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Somatoform disorder

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it is a mental disorder characterized by recurring, multiple, and current, clinically significant complaints about somatic symptoms.

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Somatoform disorder

  1. 1. Somatoform Disorder M.S Sara Dawod
  2. 2. Introduction • The term somatoform derives from the Greek “soma” means body and mind. • The somatoform disorders are a group of disorder that include physical signs and symptoms (for example pain, nausea and dizziness) for which an adequate medical explanation cannot be found. • Patients with somatoform disorder are convinced that their suffering comes from presumably untreated bodily derangement.
  3. 3. Symptoms of somatoform disorder • May include frequent headaches, back pain, abdominal cramping and pelvic pain. • Other symptoms include pain in the joints, legs and arms, also may cause gastrointestinal problems, such as nausea, bloating, vomiting and food intolerance. It can also cause problem with sexual function for both men and women. • Five specific somatoform disorders are recognized.
  4. 4. Somatization disorder • The essential feature of somatization disorder is multiple somatic complaints of long duration, beginning before the age of 30 years. It was known before as hysteria, or breiquest syndrome, it is common for women and may coexist with other mental disorders.
  5. 5. Diagnosis • Criteria A: • Requires that the onset of symptoms before the age of 30 that occurs over period of several years, and cause impairment in social, occupational, or other important areas of functioning.
  6. 6. Diagnosis • Criteria B: Each of the following criteria must have been met, with the individual symptoms occurring at any time during a period of the disturbance: • Four pain symptoms: 4 different sites: head, back, abdomen, chest, extremities, joints, rectum, during menstruation, during sexual intercourse or during urination. • two gastrointestinal symptoms: nausea, bloating, vomiting, diarrhea, intolerance of several food. • One sexual symptoms: irregular or excessive menses, erectile or ejaculatory dysfunction, vomiting throughout pregnancy.
  7. 7. Diagnosis • One pseudo neurological symptom (fake) they include impaired coordination or balance, paralysis, blindness, difficult, swallowing, loss of touch or pain sensation, double vision, lump in throat, hallucination and none of which is explained by physical cause.
  8. 8. Diagnosis • Criteria C : either (1) or (2): • After appropriate investigation, each of the symptoms in criterion (B) cannot be fully explained by a known general medical condition or the direct affect of a substance. • When there is a related medical condition, the physical complaints or resulting social or occupational impairment are in excess of what be expected from history, physical examinations and laboratory findings.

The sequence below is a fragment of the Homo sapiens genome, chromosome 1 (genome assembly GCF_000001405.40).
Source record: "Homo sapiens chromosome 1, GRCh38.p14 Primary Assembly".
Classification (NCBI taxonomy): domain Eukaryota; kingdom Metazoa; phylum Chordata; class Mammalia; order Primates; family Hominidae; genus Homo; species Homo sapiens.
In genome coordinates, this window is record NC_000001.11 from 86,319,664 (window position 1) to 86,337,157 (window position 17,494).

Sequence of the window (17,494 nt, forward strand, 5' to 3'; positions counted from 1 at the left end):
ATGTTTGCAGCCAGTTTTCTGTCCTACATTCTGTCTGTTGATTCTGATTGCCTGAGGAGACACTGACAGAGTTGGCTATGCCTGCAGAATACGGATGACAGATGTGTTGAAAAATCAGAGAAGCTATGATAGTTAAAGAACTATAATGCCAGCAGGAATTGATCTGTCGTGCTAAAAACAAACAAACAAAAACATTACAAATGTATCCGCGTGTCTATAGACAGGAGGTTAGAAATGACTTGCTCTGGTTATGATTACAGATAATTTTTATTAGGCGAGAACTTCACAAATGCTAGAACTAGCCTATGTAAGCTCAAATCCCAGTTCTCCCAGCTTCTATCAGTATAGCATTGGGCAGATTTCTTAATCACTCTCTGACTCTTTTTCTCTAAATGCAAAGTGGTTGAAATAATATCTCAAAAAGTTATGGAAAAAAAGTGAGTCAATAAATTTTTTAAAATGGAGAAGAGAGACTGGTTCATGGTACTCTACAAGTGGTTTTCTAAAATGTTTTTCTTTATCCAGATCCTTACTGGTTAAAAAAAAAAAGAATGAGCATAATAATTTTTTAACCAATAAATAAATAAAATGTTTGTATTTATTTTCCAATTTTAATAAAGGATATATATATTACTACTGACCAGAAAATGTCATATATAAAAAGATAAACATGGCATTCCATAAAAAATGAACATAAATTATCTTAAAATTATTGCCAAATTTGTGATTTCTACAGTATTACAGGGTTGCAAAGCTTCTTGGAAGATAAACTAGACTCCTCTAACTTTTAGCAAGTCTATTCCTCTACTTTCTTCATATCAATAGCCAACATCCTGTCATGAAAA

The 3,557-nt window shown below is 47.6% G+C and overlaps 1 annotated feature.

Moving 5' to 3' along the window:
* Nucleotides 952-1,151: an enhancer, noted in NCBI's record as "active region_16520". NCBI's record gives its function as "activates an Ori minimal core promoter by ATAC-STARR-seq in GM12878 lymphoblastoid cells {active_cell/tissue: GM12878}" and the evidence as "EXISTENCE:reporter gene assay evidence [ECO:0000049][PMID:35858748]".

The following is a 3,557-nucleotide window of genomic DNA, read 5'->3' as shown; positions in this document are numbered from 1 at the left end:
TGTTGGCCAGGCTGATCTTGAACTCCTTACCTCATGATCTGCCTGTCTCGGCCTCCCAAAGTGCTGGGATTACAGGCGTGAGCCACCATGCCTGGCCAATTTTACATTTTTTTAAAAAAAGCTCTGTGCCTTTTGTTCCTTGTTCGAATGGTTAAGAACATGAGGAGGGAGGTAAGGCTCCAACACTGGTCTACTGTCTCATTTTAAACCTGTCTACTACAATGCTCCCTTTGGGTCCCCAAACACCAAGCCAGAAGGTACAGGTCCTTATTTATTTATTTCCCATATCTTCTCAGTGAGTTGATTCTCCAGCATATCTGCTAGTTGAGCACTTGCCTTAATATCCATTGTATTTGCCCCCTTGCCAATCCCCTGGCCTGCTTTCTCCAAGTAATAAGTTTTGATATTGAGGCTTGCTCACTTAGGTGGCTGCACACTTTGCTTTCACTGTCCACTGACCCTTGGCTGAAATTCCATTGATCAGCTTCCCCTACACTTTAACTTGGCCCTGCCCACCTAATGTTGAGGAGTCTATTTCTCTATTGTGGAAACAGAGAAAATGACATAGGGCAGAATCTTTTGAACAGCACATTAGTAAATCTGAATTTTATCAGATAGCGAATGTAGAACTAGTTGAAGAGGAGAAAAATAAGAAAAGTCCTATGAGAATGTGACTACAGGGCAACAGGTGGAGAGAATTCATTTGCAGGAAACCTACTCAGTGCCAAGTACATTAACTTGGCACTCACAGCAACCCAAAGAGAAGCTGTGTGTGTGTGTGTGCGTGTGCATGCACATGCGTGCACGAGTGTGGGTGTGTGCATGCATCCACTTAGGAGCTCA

9. 9. Diagnosis • Criteria D: • The symptoms are not intentionally produced or feigned as in factitious or malingering. • Other notes: • It is chronic disease. • Somatization disorder is commonly associated with other mental disorders, including major depressive, personality disorder, substance-related disorder, generalized anxiety disorder, phobia and schizophrenia.
  10. 10. Conversion disorders • They were previously known as hysteria. • Conversion is used by freud who thought that anxiety and psychological conflict were converted into physical symptoms. • Greek used the word hysteria which refers wandering uterus which symbolized the longing of women's body for production of child. • Onset: late childhood and early adulthood, rarely before 10 years or after 35 years. • Has short duration, within 2 weeks. • More F than M and in left side than right side of the body.
  11. 11. Conversion disorder • Psychiatric examination: no psychosis. • Symptoms include: loss of voluntary motor (impaired coordination, balance, paralysis, difficulty swallowing, urinary retention, seizures) or sensory functioning (loss of touch or sensation (anesthesia) or pain, sudden blindness, deafness, hallucination, aphonia (loss of voice), anosmia (loss of smell) that appears to represent physiology dysfunction but related to psychological conflict follows an event or experience perceived as major stressor. • Characterized by the presense of one or more neurological symptoms (paralysis, blindness) that cannot be explained a known neurological or medical disorder.